Bird ticks in Hungary reflect western, southern, eastern flyway connections and two genetic lineages of Ixodes frontalis and Haemaphysalis concinna

S. Hornok, B. Flaisz, N. Takács, J. Kontschán, T. Csörgo, A. Csipak, B. R. Jaksa, D. Kováts

Research output: Contribution to journalArticle

21 Citations (Scopus)

Abstract

Background: Birds play an important role in short- and long-distance transportation of ticks and tick-borne pathogens. The aim of the present study was to provide comprehensive information on the species and genetic diversity of ixodid ticks transported by migratory and non-migratory bird species in Central Europe, and to evaluate relevant data in a geographical, as well as in an ecological context. Methods: During a three year period (2012-2014), altogether 3339 ixodid ticks were collected from 1167 passerine birds (representatives of 47 species) at ringing stations in Hungary. These ticks were identified, and the tick-infestations of bird species were compared according to various traits. In addition, PCR and sequencing of part of the cytochrome oxidase subunit-I (COI) and 16S rDNA genes were performed from representatives of five tick species. Results: The most abundant tick species found were Ixodes ricinus and Haemaphysalis concinna (with 2296 and 989 immature stages, respectively). In addition, 48 I. frontalis (all stages), three Hyalomma rufipes nymphs, one I. lividus and two I. festai females were collected. The majority of I. ricinus and I. frontalis specimens occurred on ground-feeding bird species, as contrasted to Ha. concinna. Hy. rufipes showed the highest degree of sequence identity to an Ethiopian hybrid of the same tick species. Based on both COI and 16S rDNA gene analyses, two genetic lineages of I. frontalis were recognized (with only 91.4 % identity in their partial COI gene). These were highly similar to South-Western European isolates of the same tick species. Phylogenetic analysis of Ha. concinna specimens collected from birds in Hungary also revealed two genetic lineages, one of which showed high (≥99 %) degree of 16S rDNA sequence identity to conspecific East Asian isolates. Conclusions: Two genetic lineages of I. frontalis and Ha. concinna are transported by birds in Central Europe, which reflect a high degree of sequence identity to South-Western European and East Asian isolates of the same tick species, respectively. In addition, I. festai was collected for the first time in Hungary. These findings highlight the importance of western and eastern migratory connections by birds (in addition to the southern direction), which are also relevant to the epidemiology of tick-borne diseases.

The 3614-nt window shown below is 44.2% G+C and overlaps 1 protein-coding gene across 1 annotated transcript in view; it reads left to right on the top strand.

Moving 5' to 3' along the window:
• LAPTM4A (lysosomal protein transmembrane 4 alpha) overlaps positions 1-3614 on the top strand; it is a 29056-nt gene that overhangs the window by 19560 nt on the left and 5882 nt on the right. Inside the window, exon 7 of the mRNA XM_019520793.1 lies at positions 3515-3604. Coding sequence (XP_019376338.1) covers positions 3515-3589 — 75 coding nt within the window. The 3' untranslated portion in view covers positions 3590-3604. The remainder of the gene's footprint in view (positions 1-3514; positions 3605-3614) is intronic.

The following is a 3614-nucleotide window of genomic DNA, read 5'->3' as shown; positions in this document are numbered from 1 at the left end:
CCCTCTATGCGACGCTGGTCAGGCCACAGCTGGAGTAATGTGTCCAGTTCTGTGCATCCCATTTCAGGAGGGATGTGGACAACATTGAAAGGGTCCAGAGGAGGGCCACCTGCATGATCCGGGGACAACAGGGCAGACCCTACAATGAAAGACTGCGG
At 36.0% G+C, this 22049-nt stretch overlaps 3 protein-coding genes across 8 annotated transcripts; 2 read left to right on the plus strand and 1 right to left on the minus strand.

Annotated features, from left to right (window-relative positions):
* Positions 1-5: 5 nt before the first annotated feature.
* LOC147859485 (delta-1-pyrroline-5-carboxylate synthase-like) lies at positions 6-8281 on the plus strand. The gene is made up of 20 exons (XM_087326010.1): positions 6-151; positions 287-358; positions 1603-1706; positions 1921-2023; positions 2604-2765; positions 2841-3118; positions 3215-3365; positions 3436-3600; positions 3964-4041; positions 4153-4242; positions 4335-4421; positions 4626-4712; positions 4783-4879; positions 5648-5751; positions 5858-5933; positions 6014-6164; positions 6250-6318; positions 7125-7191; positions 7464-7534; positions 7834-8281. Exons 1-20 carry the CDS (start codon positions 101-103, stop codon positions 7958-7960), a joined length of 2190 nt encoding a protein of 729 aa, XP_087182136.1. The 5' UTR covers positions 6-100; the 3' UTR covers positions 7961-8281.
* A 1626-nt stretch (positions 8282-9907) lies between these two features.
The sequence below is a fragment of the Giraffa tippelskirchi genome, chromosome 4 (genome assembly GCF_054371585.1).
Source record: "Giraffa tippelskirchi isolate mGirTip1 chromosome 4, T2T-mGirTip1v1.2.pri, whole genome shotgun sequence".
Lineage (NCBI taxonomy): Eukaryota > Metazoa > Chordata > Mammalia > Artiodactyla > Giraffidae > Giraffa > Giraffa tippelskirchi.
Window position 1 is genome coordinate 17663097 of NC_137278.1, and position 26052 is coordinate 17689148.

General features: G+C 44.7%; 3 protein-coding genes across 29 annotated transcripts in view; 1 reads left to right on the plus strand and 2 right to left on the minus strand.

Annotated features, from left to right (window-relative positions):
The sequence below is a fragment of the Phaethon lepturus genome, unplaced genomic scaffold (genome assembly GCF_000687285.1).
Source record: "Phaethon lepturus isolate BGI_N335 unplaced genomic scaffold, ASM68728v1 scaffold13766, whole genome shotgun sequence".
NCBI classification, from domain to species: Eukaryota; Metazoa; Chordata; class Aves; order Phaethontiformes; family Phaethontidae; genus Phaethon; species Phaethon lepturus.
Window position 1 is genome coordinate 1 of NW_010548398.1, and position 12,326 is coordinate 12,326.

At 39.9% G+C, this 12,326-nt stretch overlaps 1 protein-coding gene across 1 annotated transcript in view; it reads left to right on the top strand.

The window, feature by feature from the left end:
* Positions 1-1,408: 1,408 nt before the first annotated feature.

Original languageEnglish
Article number1365
JournalParasites and Vectors
Volume9
Issue number1
DOIs
Publication statusPublished - Feb 24 2016

Keywords

  • 16S rDNA gene
  • Bird migration
  • COI gene
  • Haemaphysalis
  • Hyalomma
  • Ixodes

ASJC Scopus subject areas

  • Parasitology
  • Infectious Diseases

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